The past few years, Vertigo Comics has relied on a combination of fan-favorite titles combined with several choice innovative projects to keep the most daring line in comics fresh. This year at Comic-Con International in San Diego, the powers that be at Vertigo announced an even dozen new series set to premiere starting in October and ushering in a modern day Vertigo resurgence.
On Thursday at Comic-Con, DC Comics editor Brian Cunningham led a panel of Vertigo all-stars and gave fans the inside scoop on all these new Vertigo titles plus a look at the future of some Vertigo staples. Joining Cunningham were Vertigo executive editor Shelly Bond, artist Mike Allred ("iZombie") writer Simon Oliver ("FBP: Federal Bureau of Physics"), writer Scott Snyder ("American Vampire," "The Wake), artist Rafael Albuquerque ("American Vampire"), writer Tom King ("Grayson," "Omega Men"), writer/artist Lee Bermejo ("Suiciders"), writer Gilbert Hernandez ("Love and Rockets") and writer Gail Simone ("Secret Six"). This esteemed group of panelists discussed Vertigo's new wave of titles and the current state of the DC imprint that constantly defies genre and constantly strives to push boundaries.
"We are releasing twelve new books," Bond announced to kick off the panel. "One title a week starting in October. We are going to take you someplace strange."
The first book announced was "The Twilight Children" by Gilbert Hernandez and Darwyn Cooke. Bond described the team-up between comic legends by saying, "Just the idea of Gilbert working with Darwyn Cooke -- 'nuff said." Bond then handed things over to Hernandez who discussed the origins of this new project.
"I always wanted to work with someone who was already a storyteller. I came up with the ideas for the story -- I knew Darwyn would be able to visualize anything I came up with," said Hernandez.
Bond added that "The Twilight Children" has a "David Lynchian, surreal aspect to it. It's a fish out of water story." The four-issue miniseries debuts October 7.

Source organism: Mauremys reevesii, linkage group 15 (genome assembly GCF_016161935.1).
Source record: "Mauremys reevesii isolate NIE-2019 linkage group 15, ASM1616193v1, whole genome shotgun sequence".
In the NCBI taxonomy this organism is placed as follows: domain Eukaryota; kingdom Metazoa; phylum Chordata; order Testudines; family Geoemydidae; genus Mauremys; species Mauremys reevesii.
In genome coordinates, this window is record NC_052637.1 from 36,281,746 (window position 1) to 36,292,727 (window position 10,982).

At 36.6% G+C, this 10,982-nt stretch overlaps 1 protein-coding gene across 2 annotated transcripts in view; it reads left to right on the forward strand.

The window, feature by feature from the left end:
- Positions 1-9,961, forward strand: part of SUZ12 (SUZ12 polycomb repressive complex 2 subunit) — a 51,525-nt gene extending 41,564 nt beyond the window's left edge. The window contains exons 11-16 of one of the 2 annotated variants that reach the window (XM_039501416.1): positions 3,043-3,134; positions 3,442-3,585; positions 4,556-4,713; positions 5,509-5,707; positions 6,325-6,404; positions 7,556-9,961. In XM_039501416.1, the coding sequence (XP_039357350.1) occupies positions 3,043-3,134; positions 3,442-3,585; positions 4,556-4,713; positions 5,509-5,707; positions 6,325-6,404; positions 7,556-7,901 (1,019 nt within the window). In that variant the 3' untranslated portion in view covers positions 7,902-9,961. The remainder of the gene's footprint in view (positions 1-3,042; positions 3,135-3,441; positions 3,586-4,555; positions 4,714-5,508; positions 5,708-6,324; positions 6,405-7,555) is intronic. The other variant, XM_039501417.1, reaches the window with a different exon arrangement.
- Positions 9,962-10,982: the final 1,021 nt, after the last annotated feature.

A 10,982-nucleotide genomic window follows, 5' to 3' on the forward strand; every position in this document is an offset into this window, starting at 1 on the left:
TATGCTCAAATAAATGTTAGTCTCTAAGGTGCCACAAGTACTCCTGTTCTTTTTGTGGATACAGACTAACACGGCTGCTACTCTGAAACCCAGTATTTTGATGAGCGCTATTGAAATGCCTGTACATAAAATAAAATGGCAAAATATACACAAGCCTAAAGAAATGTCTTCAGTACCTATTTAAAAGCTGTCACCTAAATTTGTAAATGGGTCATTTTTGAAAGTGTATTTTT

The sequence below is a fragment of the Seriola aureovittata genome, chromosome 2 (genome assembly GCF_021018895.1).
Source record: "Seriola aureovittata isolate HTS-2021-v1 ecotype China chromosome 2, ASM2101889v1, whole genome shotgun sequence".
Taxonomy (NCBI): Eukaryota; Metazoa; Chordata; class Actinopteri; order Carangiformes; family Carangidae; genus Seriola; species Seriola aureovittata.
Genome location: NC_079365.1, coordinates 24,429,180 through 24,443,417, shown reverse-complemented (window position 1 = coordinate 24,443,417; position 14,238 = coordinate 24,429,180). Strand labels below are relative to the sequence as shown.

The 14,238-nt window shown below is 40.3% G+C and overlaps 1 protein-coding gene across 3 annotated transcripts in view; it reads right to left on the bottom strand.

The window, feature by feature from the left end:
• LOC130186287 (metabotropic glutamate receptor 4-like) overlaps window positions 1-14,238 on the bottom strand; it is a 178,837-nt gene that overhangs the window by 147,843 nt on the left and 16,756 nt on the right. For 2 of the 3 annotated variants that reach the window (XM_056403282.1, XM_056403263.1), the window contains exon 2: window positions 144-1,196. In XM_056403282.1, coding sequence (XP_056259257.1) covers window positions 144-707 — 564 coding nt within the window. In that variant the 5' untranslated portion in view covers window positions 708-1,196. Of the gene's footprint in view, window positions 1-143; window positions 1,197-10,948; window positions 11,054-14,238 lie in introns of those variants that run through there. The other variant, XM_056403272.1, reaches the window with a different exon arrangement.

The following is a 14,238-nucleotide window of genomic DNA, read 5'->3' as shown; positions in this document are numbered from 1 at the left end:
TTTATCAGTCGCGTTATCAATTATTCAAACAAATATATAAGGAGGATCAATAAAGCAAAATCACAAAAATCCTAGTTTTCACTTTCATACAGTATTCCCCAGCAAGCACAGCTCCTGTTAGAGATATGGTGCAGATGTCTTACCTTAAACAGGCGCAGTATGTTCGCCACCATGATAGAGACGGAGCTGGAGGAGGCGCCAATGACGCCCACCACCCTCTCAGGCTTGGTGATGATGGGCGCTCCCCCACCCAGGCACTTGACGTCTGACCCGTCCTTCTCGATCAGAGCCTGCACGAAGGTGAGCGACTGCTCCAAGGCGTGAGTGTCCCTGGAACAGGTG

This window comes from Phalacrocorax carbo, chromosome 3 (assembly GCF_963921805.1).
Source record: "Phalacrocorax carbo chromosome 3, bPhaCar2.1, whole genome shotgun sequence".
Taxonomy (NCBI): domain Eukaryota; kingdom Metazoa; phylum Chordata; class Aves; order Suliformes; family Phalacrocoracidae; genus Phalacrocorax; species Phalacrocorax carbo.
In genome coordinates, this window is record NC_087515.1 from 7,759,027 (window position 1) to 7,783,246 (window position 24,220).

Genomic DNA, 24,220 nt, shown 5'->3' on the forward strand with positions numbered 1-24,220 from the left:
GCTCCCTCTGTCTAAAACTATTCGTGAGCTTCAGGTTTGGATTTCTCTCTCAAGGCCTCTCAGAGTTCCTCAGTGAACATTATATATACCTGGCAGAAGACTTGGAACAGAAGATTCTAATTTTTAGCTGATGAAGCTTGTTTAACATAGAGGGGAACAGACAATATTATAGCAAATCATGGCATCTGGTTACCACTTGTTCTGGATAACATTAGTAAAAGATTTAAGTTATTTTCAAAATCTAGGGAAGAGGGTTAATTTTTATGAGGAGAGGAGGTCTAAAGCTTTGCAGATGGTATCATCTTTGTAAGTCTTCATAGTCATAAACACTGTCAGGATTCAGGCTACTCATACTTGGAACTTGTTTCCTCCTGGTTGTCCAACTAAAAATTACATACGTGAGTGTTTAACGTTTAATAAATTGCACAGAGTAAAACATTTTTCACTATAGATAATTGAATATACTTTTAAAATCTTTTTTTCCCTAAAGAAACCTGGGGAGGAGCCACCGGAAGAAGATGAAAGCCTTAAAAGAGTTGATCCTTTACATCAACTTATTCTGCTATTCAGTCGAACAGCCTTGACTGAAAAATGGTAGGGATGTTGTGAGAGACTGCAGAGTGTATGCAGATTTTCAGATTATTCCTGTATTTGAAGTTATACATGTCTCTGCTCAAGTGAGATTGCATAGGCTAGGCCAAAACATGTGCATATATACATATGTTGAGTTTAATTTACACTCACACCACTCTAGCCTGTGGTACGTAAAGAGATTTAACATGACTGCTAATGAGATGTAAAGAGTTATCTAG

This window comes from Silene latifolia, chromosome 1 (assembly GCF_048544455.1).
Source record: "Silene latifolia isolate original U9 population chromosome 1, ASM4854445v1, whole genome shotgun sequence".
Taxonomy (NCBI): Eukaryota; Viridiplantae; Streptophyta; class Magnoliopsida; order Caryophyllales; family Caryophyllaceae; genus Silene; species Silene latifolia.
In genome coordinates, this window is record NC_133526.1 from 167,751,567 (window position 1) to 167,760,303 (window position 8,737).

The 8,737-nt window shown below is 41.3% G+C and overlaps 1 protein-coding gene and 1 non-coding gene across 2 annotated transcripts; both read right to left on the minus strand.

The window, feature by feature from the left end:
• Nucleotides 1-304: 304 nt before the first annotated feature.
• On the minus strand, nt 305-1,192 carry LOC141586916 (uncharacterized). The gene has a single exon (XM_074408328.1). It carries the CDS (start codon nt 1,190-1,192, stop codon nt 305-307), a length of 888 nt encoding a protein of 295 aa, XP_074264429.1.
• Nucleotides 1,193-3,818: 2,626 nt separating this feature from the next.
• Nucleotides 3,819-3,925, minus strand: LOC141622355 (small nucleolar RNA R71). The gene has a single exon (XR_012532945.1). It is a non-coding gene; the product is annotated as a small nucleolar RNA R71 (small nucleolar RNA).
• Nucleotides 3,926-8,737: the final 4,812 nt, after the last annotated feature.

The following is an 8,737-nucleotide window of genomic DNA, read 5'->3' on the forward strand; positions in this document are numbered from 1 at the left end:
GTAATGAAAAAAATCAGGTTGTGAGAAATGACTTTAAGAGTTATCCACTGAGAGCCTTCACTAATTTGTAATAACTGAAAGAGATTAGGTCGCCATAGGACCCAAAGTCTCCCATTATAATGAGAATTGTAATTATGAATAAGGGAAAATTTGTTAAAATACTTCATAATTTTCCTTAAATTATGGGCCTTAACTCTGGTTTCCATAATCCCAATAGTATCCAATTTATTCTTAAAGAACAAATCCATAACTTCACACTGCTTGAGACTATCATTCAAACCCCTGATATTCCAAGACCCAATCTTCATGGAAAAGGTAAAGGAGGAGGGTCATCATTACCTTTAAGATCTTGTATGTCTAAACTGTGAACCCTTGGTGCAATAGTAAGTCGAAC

The second new project announced was "Survivors' Club" by Lauren Beukes and Dale Halvorsen with art by Ryan Kelly and covers by Bill Sienkiewicz. Bond described this new title as "a really creepy horror book that answers the question of what would happen if the kids from a slasher movie live to tell their story."
The next book on Vertigo's slate of new titles was the previously announced "Clean Room" by Gail Simone with art by Jon Davis-Hunt and covers by Jenny Frison. Bond told the crowd the series is "Gail going so dark." When comparing Simone's first Vertigo project with her work in the DCU, Bond said "This is the kind of book that when you start reading it, it will freak you out." Scott Snyder said that he has read the book and "It is awesome."
"Growing up, I read comics, and then came a time when I didn't read comics. Too many things were happening with female characters that didn't click-and then I read Vertigo," Simone recounted of her love of Vertigo. "For me, writing a book for Vertigo was a huge dream come true." The series centers around two characters. "One character's name is Astrid," Simone said. "And she is a motivational speaker with a global organization -- and she has a huge business. She recruits people and when she takes you into her Clean Room, you will never be the same." The other character is named Chloe, a journalist whose fiance becomes obsessed with Astrid's teachings. "One day, Chloe comes home and finds her husband blew his brains out with a copy of Astrid's book in front of her."
Before Michael Allred announced his new book, both he and Bond expressed their love and appreciation for the work of Gilbert Hernandez, citing "Love and Rockets" as a book that inspired them to get into creating comics. From there, Allred announced "Art Ops," his new book with writer Shaun Simon. The book follows a team of operatives "who free artwork from their prisons." As Allred described the book, a slide was shown that featured the Mona Lisa free from the confines of her painting and frame.
"I equate it with what Grant Morrison did many years ago on 'Doom Patrol,'" Bond said. "This is the new Vertigo team book."
Moving on to the publisher's November slate, Bond announced "Unfollow" by Rob Williams and Mike Dowling which is, according to Bond, "an amazing story about a billionaire who creates a Twitter-like app. He is dying and decides to leave his billions to 140 random strangers who lie, cheat, stalk and kill. The more they murder, the more money they inherit. It's a look at social media and man versus nature."